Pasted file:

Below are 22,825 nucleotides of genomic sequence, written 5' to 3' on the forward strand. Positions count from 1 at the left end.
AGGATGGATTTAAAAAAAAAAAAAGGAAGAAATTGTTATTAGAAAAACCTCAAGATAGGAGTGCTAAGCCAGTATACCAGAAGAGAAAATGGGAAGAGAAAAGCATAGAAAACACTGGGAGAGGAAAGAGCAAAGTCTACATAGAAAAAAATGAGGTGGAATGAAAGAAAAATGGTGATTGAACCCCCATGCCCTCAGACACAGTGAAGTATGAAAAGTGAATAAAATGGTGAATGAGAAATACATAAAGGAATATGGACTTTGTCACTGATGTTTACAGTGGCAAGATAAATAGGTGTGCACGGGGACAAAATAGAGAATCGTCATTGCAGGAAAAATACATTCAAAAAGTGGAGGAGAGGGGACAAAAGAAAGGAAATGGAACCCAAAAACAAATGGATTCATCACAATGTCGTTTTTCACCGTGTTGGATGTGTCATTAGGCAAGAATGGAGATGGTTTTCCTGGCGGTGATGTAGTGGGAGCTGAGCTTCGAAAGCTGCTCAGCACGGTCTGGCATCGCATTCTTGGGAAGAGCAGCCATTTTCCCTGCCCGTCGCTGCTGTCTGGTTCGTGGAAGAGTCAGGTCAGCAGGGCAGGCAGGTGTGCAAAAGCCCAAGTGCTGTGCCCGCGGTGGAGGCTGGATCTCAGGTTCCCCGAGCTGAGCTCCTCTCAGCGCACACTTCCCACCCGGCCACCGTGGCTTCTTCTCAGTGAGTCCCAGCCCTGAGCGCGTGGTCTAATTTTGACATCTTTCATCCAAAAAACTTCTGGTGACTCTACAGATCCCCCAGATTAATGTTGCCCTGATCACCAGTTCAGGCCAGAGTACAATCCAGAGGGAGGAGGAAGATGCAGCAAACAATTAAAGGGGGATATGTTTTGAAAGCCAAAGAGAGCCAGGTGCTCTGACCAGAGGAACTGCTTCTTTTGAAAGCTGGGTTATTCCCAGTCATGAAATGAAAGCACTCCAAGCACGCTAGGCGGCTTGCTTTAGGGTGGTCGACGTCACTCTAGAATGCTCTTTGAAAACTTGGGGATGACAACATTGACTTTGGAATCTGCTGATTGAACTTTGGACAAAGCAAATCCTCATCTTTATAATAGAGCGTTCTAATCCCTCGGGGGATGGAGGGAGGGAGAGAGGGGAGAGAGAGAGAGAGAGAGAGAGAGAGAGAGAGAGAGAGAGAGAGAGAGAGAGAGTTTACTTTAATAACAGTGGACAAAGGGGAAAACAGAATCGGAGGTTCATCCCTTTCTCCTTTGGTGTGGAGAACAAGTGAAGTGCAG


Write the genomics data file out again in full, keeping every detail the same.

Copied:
Below are 22,825 nucleotides of genomic sequence, written 5' to 3' on the forward strand. Positions count from 1 at the left end.
AGGATGGATTTAAAAAAAAAAAAAGGAAGAAATTGTTATTAGAAAAACCTCAAGATAGGAGTGCTAAGCCAGTATACCAGAAGAGAAAATGGGAAGAGAAAAGCATAGAAAACACTGGGAGAGGAAAGAGCAAAGTCTACATAGAAAAAAATGAGGTGGAATGAAAGAAAAATGGTGATTGAACCCCCATGCCCTCAGACACAGTGAAGTATGAAAAGTGAATAAAATGGTGAATGAGAAATACATAAAGGAATATGGACTTTGTCACTGATGTTTACAGTGGCAAGATAAATAGGTGTGCACGGGGACAAAATAGAGAATCGTCATTGCAGGAAAAATACATTCAAAAAGTGGAGGAGAGGGGACAAAAGAAAGGAAATGGAACCCAAAAACAAATGGATTCATCACAATGTCGTTTTTCACCGTGTTGGATGTGTCATTAGGCAAGAATGGAGATGGTTTTCCTGGCGGTGATGTAGTGGGAGCTGAGCTTCGAAAGCTGCTCAGCACGGTCTGGCATCGCATTCTTGGGAAGAGCAGCCATTTTCCCTGCCCGTCGCTGCTGTCTGGTTCGTGGAAGAGTCAGGTCAGCAGGGCAGGCAGGTGTGCAAAAGCCCAAGTGCTGTGCCCGCGGTGGAGGCTGGATCTCAGGTTCCCCGAGCTGAGCTCCTCTCAGCGCACACTTCCCACCCGGCCACCGTGGCTTCTTCTCAGTGAGTCCCAGCCCTGAGCGCGTGGTCTAATTTTGACATCTTTCATCCAAAAAACTTCTGGTGACTCTACAGATCCCCCAGATTAATGTTGCCCTGATCACCAGTTCAGGCCAGAGTACAATCCAGAGGGAGGAGGAAGATGCAGCAAACAATTAAAGGGGGATATGTTTTGAAAGCCAAAGAGAGCCAGGTGCTCTGACCAGAGGAACTGCTTCTTTTGAAAGCTGGGTTATTCCCAGTCATGAAATGAAAGCACTCCAAGCACGCTAGGCGGCTTGCTTTAGGGTGGTCGACGTCACTCTAGAATGCTCTTTGAAAACTTGGGGATGACAACATTGACTTTGGAATCTGCTGATTGAACTTTGGACAAAGCAAATCCTCATCTTTATAATAGAGCGTTCTAATCCCTCGGGGGATGGAGGGAGGGAGAGAGGGGAGAGAGAGAGAGAGAGAGAGAGAGAGAGAGAGAGAGAGAGAGAGAGAGAGAGAGTTTACTTTAATAACAGTGGACAAAGGGGAAAACAGAATCGGAGGTTCATCCCTTTCTCCTTTGGTGTGGAGAACAAGTGAAGTGCAG